Success is a hell of a lot easier when you have support

People need definitions to make sense of things. Jobs and hobbies are no different. We cage them behind glass panels to look at (admire?) with neat labels. If you work in accounting, you spin math. If you nurse, you’re a giver. Tennis players are athletes. Chess makes you smart.

So what about us? You know, the whisperers of words, hoping to find another person on the planet that supports our calling?

Writers, by nature, are misunderstood. You know it. And we get it.

Hobby writers are romantics, swept into clouds. People pull you back toward their reality. “Logically, it’ll never work. You’re not Hemingway and, even if you were, the written word is dead.”

If writing is your career choice, consider hospitalization. The infection is too deep, too sour. Friends and family wait for your failure, hoping that bills pile up too fast and you’ll get a real job to support yourself. Or you’ll be starving artist. When people ask about you and how you’re doing, your loved ones have a hell of a time saying you’re doing well because, in their minds, you’re not. You’re a faux-pas.

It gets even worse when we talk about genres. Erotica writers? Closet kinks, of course. Horror writers obviously murder people and store them in the dank basements, hidden in rusty deep freezers. It’s a wonder people don’t pick up on how many of us use pseudonyms. Nobody likes being judged.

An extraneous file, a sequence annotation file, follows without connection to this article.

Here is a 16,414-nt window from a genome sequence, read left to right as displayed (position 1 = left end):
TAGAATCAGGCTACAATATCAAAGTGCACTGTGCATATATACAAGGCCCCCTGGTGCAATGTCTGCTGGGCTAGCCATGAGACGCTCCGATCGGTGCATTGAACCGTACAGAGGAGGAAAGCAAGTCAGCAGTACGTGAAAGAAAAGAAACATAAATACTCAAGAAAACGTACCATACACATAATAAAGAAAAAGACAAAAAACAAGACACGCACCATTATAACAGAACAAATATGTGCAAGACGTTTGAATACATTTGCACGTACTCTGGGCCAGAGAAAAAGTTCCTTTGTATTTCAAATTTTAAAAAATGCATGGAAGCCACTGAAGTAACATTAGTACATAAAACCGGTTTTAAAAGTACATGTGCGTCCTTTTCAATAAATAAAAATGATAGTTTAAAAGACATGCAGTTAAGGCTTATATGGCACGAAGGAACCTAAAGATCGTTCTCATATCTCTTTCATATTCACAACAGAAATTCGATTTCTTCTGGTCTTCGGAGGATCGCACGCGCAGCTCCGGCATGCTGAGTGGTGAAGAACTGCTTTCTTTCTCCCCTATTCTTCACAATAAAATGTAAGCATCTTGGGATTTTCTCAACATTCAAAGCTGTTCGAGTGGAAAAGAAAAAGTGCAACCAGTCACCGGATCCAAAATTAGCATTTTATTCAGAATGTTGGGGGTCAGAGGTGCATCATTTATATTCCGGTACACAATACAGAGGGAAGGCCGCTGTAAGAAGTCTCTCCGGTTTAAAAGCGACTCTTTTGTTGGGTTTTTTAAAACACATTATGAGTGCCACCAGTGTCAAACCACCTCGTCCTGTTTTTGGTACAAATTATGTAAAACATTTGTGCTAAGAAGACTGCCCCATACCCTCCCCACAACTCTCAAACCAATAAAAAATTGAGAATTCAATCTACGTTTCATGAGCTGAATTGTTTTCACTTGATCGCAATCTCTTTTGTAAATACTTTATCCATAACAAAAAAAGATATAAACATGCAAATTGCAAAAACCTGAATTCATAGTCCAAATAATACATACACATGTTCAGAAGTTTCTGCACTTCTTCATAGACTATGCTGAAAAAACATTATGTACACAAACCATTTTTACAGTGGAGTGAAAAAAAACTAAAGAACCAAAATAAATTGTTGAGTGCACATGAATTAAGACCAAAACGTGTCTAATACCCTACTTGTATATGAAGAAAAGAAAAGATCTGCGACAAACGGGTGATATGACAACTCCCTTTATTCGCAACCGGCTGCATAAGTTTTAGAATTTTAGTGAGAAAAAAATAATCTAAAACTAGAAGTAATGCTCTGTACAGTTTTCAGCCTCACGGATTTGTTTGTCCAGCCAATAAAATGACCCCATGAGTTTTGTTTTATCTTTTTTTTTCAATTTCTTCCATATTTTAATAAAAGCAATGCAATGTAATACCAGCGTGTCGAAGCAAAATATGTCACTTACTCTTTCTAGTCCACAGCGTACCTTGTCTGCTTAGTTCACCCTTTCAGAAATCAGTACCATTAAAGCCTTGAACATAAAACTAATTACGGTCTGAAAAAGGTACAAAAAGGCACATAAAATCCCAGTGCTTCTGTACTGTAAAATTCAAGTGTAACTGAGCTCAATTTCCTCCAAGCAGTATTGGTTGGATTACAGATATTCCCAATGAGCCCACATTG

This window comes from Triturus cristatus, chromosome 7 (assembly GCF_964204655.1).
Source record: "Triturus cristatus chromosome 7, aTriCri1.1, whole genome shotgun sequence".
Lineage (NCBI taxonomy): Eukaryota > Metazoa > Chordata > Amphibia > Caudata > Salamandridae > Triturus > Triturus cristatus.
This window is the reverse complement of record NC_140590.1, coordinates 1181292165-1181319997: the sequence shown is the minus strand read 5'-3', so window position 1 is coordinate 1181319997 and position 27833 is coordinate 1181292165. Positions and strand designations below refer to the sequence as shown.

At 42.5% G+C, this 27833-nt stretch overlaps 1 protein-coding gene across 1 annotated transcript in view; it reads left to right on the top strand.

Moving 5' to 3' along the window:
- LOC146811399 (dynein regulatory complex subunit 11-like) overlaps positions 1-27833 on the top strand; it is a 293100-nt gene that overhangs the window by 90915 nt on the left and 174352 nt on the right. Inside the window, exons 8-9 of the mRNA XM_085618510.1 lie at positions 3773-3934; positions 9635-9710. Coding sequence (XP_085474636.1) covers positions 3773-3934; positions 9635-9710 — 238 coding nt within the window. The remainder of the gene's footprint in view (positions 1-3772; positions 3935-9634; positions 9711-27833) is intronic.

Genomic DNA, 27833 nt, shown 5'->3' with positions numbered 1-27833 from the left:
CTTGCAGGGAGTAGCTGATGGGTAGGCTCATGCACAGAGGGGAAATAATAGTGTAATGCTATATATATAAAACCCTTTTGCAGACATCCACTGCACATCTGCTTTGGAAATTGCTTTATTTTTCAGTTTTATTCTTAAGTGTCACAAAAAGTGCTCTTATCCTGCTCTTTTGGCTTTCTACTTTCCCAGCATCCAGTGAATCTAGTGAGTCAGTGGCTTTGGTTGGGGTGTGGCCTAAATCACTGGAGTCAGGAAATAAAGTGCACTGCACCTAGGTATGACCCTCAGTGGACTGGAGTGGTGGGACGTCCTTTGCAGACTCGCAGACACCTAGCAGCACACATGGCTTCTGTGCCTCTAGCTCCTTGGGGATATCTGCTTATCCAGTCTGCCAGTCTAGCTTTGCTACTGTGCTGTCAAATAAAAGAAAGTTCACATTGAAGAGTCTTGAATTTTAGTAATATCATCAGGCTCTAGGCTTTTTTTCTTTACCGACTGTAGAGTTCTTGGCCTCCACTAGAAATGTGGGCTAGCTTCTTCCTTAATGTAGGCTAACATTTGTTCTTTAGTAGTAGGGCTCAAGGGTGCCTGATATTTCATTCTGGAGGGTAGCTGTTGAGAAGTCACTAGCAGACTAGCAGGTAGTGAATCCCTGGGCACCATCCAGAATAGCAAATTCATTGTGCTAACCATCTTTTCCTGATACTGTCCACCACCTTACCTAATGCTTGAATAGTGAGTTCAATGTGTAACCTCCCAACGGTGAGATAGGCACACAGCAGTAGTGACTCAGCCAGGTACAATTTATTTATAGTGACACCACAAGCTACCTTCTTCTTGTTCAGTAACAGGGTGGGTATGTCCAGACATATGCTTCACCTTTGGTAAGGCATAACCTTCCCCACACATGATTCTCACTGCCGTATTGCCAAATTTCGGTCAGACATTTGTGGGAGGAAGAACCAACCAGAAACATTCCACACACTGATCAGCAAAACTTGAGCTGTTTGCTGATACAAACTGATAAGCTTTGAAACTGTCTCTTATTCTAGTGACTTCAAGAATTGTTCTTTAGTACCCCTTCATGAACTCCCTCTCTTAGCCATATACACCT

But here’s the thing.

It’s bad enough we fear our own failure. Repeated questions from everyone around us really fucking suck. They make it worse. That’s why it’s so important to seek out backup – people who understand you and what you do. So you’re not alone in that glass viewing box. The other freaks and geeks are there with you, celebrating just how badass you are for seeing how everyone else looks at you and making the leap to write anyway.

We’re a community of bifocal and suspender wearing bookworms who share a dream – a passion – to see it through. And sometimes we falter. That’s why we need each other.

I sure-as-shit can’t do this alone. That’s the main reason we work together through 24/7 social media groups, unlimited emails and the occasional phone conversation.

What I’ve learned through this all-access style is writers live many different lives. I know grandmas who write sexy-as-fuck fiction. And divorcees who are ready to clear their lungs of the smoke and fire, to breathe again. I’ve met teenagers who fill the rest of us with hope because they’re writing now, instead of waiting years to gain the experience some asshat teacher said they needed.

Regardless of who you are or what you want to write, somebody in our harem will get you. And being successful is a hell of a lot easier when you have support. While some people in your life probably don’t understand your choices, your writing family certainly does.

It’s nice to feel at home somewhere. Just make sure you don’t put your feet on the new furniture. We’d like to keep it a while.


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The Writing Process: Get Sh*t Done

You know what they say about excuses? They fucking suck. Yet we still use them.